'Of course!' she snapped. 'You know me. I just parrot whatever idea is currently fashionable.'
She checked herself there, but it was too late.
'I didn't say that,' her husband recited slowly, as though dictating a letter to a not-very-bright secretary. 'I was merely asking about your views on a subject of professional interest. What's wrong with that?'
She said nothing.
'Honestly, Aileen, I'm beginning to worry about you, you know. You seem to get things completely out of proportion sometimes. To overreact grotesquely.'
He completed his triumph with a look both solicitous and critical.
There had been a time, earlier in their marriage, when Aileen had thought of the contests which took place at their dinner table every evening as a kind of psychological chess. She had soon come to realize that this image was totally inadequate. It was more like mud-wrestling than chess; intimate, bruising, slimy, devious and degrading. Facing her husband across the ruins of yet another meal, she asked herself once again how she came to be there, what it was that had brought her to that point. They had met in 1968 at the University of Sussex, where Douglas was finishing a BSc in what he liked to describe as 'the chemical soup we carry round in our skulls'. Aileen, too, was studying the brain, although from a different direction. She could have done her degree in psychology somewhere safe like Exeter, as her parents had wished, but the much-publicized high jinks of the glittery Sussex students tempted her to apply there. Eight months later, she was depressed, lonely, overworked, underfed and homesick. Out of season, Brighton proved to be cold and cheerless. The flat she was sharing with two other girls was smelly and damp, in particular the room which she had been allocated, and to make matters worse, her social life obstinately refused to take off. This was the more unbearable in that her flatmates were constantly being called for, taken out and brought back at all hours, or even not till the next morning. Aileen was cast in the role of housekeeper, taking messages and passing on directions, handing over keys and notes, making excuses, telling lies and answering the telephone, which never rang for her. Such invitations as she did receive were of a kind she could hardly flaunt before the Londoners, such as her tutor's Saturday morning 'at home'. Nevertheless it was there, amidst saucers of over-salted peanuts, thimbles of Cyprus sherry and sterile acres of strenuously intelligent conversation, that Aileen was introduced to Douglas Macklin.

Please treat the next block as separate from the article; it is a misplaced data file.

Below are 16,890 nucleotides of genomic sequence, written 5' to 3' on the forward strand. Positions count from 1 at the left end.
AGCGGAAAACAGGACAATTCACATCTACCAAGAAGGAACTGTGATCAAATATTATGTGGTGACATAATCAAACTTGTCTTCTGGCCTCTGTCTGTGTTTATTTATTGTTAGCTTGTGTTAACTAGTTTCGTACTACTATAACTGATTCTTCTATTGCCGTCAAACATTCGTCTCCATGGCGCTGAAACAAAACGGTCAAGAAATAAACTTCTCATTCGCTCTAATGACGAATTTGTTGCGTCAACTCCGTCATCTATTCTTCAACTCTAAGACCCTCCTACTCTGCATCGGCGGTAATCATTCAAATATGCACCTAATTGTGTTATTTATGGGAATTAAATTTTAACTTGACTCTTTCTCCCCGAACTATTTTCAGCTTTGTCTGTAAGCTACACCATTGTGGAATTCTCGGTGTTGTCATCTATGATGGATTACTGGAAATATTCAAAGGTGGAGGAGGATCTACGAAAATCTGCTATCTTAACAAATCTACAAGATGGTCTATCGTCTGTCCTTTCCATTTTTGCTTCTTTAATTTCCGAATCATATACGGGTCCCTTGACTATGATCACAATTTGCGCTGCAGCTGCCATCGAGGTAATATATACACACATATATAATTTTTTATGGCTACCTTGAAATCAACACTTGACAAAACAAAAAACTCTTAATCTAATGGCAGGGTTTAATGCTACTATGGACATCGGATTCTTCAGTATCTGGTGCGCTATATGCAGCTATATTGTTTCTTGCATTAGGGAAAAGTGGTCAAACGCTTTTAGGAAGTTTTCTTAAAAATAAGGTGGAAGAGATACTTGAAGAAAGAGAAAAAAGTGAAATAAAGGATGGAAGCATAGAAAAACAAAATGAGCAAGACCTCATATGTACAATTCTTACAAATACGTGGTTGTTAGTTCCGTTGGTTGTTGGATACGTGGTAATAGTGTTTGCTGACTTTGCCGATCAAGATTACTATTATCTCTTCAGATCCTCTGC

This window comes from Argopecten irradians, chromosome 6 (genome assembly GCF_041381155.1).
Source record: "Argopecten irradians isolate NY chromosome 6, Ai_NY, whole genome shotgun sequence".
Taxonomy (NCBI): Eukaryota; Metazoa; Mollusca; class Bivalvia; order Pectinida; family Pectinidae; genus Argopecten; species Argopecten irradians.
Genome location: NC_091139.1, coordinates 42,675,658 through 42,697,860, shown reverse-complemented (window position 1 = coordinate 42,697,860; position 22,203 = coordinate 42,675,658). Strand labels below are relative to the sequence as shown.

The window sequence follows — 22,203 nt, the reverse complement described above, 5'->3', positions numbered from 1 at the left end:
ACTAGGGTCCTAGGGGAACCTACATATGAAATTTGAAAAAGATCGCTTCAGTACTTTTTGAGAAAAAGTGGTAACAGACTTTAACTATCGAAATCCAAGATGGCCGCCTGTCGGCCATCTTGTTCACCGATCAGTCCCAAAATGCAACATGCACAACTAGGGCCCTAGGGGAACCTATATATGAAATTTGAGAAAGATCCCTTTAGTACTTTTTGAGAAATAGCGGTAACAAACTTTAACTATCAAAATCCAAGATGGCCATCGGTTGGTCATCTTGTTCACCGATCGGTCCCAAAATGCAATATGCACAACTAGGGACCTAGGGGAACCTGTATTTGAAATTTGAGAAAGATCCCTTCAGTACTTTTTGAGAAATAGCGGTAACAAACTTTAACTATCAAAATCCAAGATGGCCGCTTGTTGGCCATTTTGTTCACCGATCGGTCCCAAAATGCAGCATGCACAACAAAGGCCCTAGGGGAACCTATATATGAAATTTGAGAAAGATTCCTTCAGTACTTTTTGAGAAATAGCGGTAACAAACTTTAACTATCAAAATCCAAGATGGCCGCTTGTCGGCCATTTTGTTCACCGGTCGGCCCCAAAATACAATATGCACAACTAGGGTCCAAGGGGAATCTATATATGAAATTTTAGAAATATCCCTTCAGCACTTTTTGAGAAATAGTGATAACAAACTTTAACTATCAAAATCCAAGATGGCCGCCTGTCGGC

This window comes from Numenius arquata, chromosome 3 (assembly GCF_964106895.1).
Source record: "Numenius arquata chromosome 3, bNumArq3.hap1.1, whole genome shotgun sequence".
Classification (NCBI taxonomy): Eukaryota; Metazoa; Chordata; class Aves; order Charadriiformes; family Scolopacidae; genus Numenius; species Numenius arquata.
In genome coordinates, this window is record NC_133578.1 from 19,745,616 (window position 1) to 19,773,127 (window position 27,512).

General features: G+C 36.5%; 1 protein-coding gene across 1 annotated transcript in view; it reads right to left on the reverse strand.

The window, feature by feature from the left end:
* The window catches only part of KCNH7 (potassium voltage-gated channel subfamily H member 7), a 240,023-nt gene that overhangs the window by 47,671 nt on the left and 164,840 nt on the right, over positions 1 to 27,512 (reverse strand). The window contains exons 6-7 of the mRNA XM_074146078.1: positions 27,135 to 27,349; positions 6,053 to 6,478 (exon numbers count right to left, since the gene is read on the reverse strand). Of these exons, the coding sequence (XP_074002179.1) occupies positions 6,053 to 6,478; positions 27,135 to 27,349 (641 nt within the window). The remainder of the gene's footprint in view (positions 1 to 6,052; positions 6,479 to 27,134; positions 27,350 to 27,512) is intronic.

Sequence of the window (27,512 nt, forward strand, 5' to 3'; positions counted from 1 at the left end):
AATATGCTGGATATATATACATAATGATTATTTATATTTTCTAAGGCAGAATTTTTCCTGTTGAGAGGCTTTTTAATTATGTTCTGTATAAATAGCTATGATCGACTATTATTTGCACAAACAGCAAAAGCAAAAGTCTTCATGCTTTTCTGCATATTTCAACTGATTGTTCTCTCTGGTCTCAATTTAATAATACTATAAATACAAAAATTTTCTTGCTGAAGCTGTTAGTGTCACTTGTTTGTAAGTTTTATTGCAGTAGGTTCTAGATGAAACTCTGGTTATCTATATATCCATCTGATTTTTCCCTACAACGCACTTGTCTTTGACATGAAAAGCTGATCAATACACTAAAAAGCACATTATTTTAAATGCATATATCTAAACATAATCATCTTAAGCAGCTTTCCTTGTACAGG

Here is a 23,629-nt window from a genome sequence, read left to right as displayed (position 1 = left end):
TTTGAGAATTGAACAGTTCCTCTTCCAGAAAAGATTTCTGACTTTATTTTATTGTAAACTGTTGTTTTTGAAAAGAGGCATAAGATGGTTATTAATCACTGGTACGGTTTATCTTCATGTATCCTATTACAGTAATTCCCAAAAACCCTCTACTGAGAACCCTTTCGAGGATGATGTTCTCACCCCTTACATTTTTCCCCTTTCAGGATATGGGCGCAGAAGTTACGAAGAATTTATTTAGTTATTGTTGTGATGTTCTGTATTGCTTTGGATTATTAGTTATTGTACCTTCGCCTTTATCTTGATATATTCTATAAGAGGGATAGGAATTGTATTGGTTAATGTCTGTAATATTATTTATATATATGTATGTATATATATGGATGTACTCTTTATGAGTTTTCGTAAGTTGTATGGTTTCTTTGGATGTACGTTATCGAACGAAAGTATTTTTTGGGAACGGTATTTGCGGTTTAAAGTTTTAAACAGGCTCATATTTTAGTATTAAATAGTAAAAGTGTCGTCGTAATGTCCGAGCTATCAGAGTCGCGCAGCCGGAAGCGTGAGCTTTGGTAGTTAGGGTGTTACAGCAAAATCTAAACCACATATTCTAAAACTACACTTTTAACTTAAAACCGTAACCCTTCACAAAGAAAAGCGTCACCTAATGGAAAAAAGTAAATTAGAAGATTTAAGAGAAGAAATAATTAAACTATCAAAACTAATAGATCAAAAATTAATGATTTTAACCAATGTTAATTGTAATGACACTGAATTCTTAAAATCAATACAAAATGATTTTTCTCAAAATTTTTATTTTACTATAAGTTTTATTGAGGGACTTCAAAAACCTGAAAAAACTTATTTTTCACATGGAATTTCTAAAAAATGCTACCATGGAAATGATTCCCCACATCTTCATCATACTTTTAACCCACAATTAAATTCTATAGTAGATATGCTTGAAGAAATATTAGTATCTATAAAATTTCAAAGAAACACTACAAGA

Aileen had actually felt quite excited to be at the reception, until it dawned on her that attendance was virtually obligatory and everyone else was wondering how soon they could decently leave. The realization that she was the only person present who didn't have something more interesting to do brought on a crippling attack of self-pity, and so she felt quite grateful to the skinny sandy-haired Scotsman who talked her ear off about his work for the best part of an hour. When they said goodbye, he noted her address and phone number as impersonally as an estate agent. She was therefore quite surprised to be rung a few days later and asked out to the cinema. The following week Douglas invited her to a restaurant whose pretensions were reflected in the oppressive furnishings and overbearing service rather than the food. Afterwards they went to a pub to unwind, and when they reached the flat Aileen invited him in for coffee. When her trendy flatmates burst in with the usual admiring crew in tow, Aileen abruptly decided that she would not be sleeping alone that night. Although not technically a virgin, she had never been to bed with a man before, but it proved to be remarkably similar to what she had imagined. Douglas monopolized the action much as he had at her tutor's party, and as on that occasion Aileen was neither overwhelmed nor disappointed, merely grateful for the attention. When she got up to make tea in the morning, she knew that the other girls would never be able to impose on her in quite the same way again.